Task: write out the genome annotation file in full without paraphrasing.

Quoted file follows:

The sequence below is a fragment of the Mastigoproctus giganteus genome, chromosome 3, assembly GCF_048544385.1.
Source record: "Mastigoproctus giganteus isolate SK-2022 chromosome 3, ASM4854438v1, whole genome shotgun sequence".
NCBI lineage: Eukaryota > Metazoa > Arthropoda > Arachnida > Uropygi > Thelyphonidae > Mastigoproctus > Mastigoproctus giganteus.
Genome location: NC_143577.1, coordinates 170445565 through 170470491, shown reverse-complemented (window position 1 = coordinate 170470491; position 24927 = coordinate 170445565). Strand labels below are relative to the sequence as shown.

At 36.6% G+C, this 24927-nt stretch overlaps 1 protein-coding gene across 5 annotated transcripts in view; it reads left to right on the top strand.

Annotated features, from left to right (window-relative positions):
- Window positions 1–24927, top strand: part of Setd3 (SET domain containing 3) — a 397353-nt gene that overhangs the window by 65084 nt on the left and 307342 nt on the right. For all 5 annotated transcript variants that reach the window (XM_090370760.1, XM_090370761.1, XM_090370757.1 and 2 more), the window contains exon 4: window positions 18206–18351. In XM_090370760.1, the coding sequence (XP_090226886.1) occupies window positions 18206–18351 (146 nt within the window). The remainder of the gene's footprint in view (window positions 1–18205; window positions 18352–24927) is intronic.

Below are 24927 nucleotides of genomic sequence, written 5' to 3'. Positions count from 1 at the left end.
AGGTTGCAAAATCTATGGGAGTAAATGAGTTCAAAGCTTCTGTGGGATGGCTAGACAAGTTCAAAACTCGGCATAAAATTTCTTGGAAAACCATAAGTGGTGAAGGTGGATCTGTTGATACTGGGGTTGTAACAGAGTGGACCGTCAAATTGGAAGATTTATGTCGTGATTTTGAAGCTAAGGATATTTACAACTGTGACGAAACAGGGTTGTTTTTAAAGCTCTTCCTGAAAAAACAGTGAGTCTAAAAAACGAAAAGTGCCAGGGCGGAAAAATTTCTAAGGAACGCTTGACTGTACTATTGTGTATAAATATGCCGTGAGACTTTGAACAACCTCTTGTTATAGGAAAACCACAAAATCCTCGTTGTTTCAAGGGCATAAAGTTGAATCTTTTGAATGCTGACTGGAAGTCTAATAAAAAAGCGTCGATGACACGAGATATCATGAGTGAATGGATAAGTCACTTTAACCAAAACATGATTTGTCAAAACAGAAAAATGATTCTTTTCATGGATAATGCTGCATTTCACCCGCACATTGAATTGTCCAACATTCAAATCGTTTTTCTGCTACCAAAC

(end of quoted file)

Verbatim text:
The sequence below is a fragment of the Mastigoproctus giganteus genome, chromosome 3, assembly GCF_048544385.1.
Source record: "Mastigoproctus giganteus isolate SK-2022 chromosome 3, ASM4854438v1, whole genome shotgun sequence".
NCBI lineage: Eukaryota > Metazoa > Arthropoda > Arachnida > Uropygi > Thelyphonidae > Mastigoproctus > Mastigoproctus giganteus.
Genome location: NC_143577.1, coordinates 170445565 through 170470491, shown reverse-complemented (window position 1 = coordinate 170470491; position 24927 = coordinate 170445565). Strand labels below are relative to the sequence as shown.

At 36.6% G+C, this 24927-nt stretch overlaps 1 protein-coding gene across 5 annotated transcripts in view; it reads left to right on the top strand.

Annotated features, from left to right (window-relative positions):
- Window positions 1–24927, top strand: part of Setd3 (SET domain containing 3) — a 397353-nt gene that overhangs the window by 65084 nt on the left and 307342 nt on the right. For all 5 annotated transcript variants that reach the window (XM_090370760.1, XM_090370761.1, XM_090370757.1 and 2 more), the window contains exon 4: window positions 18206–18351. In XM_090370760.1, the coding sequence (XP_090226886.1) occupies window positions 18206–18351 (146 nt within the window). The remainder of the gene's footprint in view (window positions 1–18205; window positions 18352–24927) is intronic.

Below are 24927 nucleotides of genomic sequence, written 5' to 3'. Positions count from 1 at the left end.
AGGTTGCAAAATCTATGGGAGTAAATGAGTTCAAAGCTTCTGTGGGATGGCTAGACAAGTTCAAAACTCGGCATAAAATTTCTTGGAAAACCATAAGTGGTGAAGGTGGATCTGTTGATACTGGGGTTGTAACAGAGTGGACCGTCAAATTGGAAGATTTATGTCGTGATTTTGAAGCTAAGGATATTTACAACTGTGACGAAACAGGGTTGTTTTTAAAGCTCTTCCTGAAAAAACAGTGAGTCTAAAAAACGAAAAGTGCCAGGGCGGAAAAATTTCTAAGGAACGCTTGACTGTACTATTGTGTATAAATATGCCGTGAGACTTTGAACAACCTCTTGTTATAGGAAAACCACAAAATCCTCGTTGTTTCAAGGGCATAAAGTTGAATCTTTTGAATGCTGACTGGAAGTCTAATAAAAAAGCGTCGATGACACGAGATATCATGAGTGAATGGATAAGTCACTTTAACCAAAACATGATTTGTCAAAACAGAAAAATGATTCTTTTCATGGATAATGCTGCATTTCACCCGCACATTGAATTGTCCAACATTCAAATCGTTTTTCTGCTACCAAAC